Former Max Planck Research Groups at MPIDS

Studying the physics and physical chemistry of interfaces in multiphase flows has a practical relevance to understand the behaviour of foams (used for example in food technology...), emulsions (cosmetics, medicine, biotechnology,...) or membranes (material sciences, cell biology...). The focus of our group is the fundamental study of interfaces in liquid systems through the dynamics of droplets, bubbles and emulsions. Using microfluidic tools we produce controlled liquid structures and investigate the transient states in droplet formation, emulsification or coalescence and the influence of external fields on the dynamics of droplet interfaces. We also collaborate with biologists and biochemists on applications of droplet-based microfluidics to create new tools for the miniaturization of bio-chemical assays.
How does evolution work? Although (since Darwin) the principles of biological evolution are known, we are unable to predict her course. Rapid biotechnological advances allow, however, a direct view onto the temporal changes in the genome. The Max Planck Research Group develops theoretical models of evolutionary dynamics at the molecular level that are tested with genetic data or in experiments. Partially related biophysical projects deal with the mechanics of growing tissues.
The Max Planck Research Group concerns itself with the origin of complex dynamical behavior in nonlinear systems. Main focus is the transition in shear flows from laminar to turbulent. Here new methods from nonlinear dynamics are applied to gain a deeper understanding of these processes. Further projects deal with elastic turbulence, the reduction of flow resistance in polymer solutions and phase transitions in granular materials.
What are the organizing principles of biological matter? The Max Planck Research Group is trying to understand the physics behind the morphological and functional attributes of living organisms. Our main focus is on understanding biological distribution systems. We use ideas from physics, mathematics and computer science to decipher the complexity of vascular webs and understand their evolution and function. In other biologically inspired projects, we investigate how structures with intricate geometries fold, and we explore questions related to thin shell elasticity and mechanics.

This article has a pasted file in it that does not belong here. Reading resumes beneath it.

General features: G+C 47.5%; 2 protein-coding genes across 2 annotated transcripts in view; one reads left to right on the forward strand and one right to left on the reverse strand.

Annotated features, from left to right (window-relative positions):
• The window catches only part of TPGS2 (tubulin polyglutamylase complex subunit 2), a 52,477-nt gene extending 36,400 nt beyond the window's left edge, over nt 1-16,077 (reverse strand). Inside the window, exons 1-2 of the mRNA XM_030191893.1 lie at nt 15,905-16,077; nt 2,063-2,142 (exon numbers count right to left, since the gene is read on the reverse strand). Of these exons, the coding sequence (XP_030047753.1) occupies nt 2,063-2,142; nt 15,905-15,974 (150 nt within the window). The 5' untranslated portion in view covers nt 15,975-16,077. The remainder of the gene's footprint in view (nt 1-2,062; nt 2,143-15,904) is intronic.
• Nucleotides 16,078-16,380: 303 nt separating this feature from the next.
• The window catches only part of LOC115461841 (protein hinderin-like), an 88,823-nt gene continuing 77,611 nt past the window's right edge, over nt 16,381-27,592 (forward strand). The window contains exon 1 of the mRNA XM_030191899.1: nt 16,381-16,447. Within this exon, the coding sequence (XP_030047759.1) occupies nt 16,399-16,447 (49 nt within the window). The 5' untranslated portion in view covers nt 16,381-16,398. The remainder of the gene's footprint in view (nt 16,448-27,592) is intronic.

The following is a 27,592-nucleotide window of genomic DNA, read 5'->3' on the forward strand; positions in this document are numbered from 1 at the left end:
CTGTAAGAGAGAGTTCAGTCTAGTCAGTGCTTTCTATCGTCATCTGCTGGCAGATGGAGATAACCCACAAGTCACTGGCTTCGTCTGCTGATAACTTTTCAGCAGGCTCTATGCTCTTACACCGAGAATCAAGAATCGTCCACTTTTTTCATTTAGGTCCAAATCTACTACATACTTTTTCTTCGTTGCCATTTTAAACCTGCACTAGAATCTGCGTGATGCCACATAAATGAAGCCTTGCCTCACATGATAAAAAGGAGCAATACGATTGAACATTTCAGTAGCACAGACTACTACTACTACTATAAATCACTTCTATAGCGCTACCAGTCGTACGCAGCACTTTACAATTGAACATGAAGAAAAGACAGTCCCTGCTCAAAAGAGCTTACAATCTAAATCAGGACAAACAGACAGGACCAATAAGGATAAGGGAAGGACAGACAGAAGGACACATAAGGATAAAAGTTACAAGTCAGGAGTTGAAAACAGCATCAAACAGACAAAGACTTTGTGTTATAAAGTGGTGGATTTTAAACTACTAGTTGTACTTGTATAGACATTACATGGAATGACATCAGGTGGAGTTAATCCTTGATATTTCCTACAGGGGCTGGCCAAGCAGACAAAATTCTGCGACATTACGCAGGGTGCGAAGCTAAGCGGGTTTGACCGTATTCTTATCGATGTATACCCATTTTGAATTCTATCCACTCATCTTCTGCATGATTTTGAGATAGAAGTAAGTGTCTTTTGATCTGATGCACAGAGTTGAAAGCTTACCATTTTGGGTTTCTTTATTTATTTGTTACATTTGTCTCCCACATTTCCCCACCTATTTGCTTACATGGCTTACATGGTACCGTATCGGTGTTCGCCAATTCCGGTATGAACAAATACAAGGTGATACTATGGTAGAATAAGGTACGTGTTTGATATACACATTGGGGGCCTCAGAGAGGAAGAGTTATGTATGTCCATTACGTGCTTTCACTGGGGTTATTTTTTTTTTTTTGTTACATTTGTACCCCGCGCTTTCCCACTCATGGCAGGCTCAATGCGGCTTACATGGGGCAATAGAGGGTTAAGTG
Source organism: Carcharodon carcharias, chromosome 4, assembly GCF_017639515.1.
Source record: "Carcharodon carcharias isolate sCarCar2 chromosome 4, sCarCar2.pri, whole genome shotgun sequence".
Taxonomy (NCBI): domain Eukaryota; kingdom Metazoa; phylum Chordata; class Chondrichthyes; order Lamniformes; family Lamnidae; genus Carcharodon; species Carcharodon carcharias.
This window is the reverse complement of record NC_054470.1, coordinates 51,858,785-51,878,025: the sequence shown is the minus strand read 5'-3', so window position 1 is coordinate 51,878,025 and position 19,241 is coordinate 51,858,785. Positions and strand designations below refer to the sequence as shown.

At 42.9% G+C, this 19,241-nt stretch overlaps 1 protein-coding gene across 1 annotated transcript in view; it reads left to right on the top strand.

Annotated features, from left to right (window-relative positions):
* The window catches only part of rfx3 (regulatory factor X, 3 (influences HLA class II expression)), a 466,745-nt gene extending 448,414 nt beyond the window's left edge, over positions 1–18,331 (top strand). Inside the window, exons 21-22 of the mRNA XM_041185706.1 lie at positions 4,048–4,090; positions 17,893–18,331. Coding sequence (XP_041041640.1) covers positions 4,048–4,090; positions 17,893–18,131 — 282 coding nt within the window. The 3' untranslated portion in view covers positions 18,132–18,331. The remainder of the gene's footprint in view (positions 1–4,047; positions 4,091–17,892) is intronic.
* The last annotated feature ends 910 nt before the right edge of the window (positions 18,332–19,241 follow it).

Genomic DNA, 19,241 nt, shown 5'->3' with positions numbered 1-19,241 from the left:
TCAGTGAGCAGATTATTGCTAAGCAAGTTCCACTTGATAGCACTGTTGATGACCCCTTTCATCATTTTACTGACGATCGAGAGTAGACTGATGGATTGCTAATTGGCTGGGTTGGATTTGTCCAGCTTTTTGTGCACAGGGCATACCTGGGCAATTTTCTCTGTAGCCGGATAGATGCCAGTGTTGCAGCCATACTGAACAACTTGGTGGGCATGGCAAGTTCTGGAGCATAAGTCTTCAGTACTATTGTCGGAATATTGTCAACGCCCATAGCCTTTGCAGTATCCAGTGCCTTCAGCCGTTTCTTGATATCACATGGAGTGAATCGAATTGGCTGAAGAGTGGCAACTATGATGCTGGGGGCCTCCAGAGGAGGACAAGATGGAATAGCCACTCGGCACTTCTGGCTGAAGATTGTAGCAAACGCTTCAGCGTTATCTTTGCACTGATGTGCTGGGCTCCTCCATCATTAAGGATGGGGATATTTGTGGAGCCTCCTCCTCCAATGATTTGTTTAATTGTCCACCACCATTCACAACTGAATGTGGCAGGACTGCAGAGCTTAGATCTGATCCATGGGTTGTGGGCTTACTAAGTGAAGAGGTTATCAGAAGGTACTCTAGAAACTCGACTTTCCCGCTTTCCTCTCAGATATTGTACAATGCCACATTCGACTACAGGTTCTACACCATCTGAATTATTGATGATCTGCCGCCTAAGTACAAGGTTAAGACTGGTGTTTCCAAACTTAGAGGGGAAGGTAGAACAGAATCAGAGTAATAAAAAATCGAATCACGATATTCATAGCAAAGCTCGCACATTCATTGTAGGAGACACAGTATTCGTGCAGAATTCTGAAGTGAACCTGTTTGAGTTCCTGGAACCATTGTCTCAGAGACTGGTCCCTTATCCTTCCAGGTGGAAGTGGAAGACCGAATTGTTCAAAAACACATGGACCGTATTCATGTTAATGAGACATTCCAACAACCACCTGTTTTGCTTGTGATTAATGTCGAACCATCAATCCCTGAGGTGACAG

We are interested in how seemingly simple physical systems create unexpectedly complex patterns and dynamical behaviour. Examples are complex laminar turbulent patterns in shear flows, the formation of intricate coral like solids when crystals grow in solution, patterns in actively forced Navier-Stokes which models biological systems, the role of elasticity in micro-swimmers as well as free-surface flows in microfluidic applications. We study these systems using several aspects of continuum mechanics and transport theory entwinded with dynamical systems methods and large computer simulations.
The members of the Max Planck Research Group deal with the structure and dynamics of complex networks. A main focus of their work is the analysis and the mathematical modelling of the activity in neural networks in the brain. In oder to do this, the scientists develop the necessary mathematical tools. Apart from that, they study applications relevant for computer science, statistical physics, robotics, and artificial neural networks.
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